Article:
8 Reasons Basil Leaves Turn Yellow and How to Fix it

Basil is not a high-maintenance plant; I have witnessed it develop problems over time because of less attention. A sign that you may have neglected your plant too long is your basil leaves turning yellow.

Why Basil Leaves Turn Yellow and How to Fix It


Basil, also known as Ocimum basilicum, is used for food, medicinal purposes, and much more. It has mosquito-repellant abilities and a decorative appearance, which makes it an asset to your garden.

However, when the green pigment in leaves changes color, it could be a natural phenomenon or a clear sign of negative internal issues. Most times, it is the latter. Here are a few causes and treatments for your basil leaves turning yellow:

1. Bacterial and Downy Mildew Infections

A lot of bacterial infections are accountable for black spots on basil leaves. Infections like the Cercospora leaf spot causes tiny black marks on the leaves; Colletotrichum leads to the discoloration of leaves, from green to yellow and after a while to brown-black color; septoria fungi make basil leaves turn yellow and then brown with light to deep black borders. All these infections pollute the basil plant and cause yellowing and browning on the foliage.

Downy mildew is another factor behind black spots on the leaves. Once a leaf is infected, this disease can quickly spread around the whole plant. Apart from the spots, you may see leaf yellowing and, later on, gray fuzzy on the undersides of the leaves.


You can cure fungal or bacterial infections through organic or chemical-based fungicides. Refer to the label for instructions.

You can add a few drops of dish soap and half a teaspoon of baking soda in two liters of water and spray the leaves. Remove all the infected leaves and provide more air circulation for safety measures. Wetting the foliage in the evening should be avoided.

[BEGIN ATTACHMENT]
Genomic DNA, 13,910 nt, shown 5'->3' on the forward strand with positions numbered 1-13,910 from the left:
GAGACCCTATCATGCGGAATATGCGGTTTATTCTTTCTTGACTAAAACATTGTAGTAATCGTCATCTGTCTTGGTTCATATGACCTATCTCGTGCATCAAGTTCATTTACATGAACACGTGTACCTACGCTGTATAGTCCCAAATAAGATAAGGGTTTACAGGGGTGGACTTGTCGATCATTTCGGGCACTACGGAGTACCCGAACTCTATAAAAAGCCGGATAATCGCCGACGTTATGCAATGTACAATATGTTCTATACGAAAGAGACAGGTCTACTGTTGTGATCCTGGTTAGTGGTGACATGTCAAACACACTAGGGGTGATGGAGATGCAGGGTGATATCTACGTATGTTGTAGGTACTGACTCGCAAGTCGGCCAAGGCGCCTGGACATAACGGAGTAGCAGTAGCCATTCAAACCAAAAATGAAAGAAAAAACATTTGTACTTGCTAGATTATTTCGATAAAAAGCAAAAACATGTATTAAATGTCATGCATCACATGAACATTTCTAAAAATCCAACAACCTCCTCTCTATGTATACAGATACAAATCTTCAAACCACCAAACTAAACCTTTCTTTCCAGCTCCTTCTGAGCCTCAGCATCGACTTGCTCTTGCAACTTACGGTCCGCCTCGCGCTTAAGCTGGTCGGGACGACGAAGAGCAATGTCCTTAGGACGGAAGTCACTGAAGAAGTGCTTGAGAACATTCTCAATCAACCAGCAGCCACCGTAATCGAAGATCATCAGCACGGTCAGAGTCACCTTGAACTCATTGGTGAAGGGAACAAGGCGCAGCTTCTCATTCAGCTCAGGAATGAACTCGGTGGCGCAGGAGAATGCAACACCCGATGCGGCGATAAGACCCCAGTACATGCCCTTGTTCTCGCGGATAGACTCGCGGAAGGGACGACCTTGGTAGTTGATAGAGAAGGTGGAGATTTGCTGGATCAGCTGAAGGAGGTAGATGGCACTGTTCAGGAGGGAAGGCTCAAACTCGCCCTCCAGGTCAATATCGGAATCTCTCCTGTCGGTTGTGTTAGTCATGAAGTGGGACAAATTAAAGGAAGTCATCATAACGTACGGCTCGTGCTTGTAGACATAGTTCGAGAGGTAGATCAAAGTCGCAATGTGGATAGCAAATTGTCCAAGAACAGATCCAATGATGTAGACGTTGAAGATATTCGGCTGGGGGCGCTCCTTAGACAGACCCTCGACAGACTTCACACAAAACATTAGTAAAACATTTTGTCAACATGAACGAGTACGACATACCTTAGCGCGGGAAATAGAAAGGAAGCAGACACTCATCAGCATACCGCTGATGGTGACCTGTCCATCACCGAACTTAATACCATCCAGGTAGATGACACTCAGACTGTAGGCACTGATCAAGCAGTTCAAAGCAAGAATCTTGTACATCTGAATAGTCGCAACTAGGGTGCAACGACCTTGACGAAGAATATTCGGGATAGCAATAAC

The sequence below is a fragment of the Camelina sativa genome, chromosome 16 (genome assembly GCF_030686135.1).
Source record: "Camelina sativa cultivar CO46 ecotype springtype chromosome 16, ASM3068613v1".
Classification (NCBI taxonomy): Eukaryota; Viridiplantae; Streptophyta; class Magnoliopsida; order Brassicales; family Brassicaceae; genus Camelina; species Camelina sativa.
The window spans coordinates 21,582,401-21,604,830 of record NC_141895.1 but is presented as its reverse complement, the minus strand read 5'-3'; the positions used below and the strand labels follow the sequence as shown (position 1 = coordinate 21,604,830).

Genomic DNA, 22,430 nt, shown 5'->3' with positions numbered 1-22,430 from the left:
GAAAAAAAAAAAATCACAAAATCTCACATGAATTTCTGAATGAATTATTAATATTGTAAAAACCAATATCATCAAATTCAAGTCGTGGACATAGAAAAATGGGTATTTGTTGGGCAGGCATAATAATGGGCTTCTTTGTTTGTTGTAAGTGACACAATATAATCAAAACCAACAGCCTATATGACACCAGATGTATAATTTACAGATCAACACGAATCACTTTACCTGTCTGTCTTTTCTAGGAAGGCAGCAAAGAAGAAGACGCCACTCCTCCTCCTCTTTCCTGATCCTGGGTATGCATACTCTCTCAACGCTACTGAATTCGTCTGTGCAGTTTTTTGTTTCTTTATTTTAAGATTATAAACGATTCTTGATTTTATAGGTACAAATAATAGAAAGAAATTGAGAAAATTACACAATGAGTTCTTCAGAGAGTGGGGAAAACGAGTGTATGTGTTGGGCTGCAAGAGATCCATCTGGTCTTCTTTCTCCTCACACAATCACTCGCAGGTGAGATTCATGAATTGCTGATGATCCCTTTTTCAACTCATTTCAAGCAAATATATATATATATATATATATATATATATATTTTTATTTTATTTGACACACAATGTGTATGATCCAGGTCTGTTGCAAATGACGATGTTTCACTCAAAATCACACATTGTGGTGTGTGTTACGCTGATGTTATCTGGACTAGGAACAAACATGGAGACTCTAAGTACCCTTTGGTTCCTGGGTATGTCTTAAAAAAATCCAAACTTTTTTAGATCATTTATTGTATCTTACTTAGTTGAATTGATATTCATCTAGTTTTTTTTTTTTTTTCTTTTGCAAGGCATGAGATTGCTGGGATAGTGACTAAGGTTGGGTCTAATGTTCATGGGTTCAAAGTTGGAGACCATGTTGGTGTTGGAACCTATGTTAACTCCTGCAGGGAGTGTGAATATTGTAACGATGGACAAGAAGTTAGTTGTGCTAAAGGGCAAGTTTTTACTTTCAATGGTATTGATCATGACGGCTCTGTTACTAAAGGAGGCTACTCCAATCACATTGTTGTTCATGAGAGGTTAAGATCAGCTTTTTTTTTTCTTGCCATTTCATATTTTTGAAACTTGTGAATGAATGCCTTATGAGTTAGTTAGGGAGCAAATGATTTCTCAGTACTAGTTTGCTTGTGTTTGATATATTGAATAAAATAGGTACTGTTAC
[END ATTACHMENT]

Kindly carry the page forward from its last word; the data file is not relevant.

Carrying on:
2. Exposure to Intense Cold

Basil is native to the Indian subcontinent, which is warm and around arid climatic regions. While growing basil outdoors, unforeseen temperature drops might cause the leaves to develop yellowing.


Cut off and away the affected leaves and position the plant at a safe location where the temperature is above 40 F. It can also be grown indoors throughout the year.

3. Sunburn

Sunburn is one of the major causes of yellow basil leaves. Though the plant does well in full sunlight, the leaves might burn and turn yellow and black if exposed for long hours in the harsh afternoon sun in the summer. Basil leaves will also become papery and lose water when this occurs.

How to Fix:

If the sun is too harsh, take the plant to a place where it can receive shade in the afternoon. Mulching and more regular watering will also help.

4. Nitrogen Toxicity or Over Fertilization

Nitrogen toxicity can cause leaves to turn yellow, then brown, and eventually black. Overfeeding the herb can also make the edges of the foliage burn while turning them brown.

If the plant is not exposed to the hot sun and frost or has no downy mildew infection, then this must be the reason behind the black spots on the leaves.

How to Fix: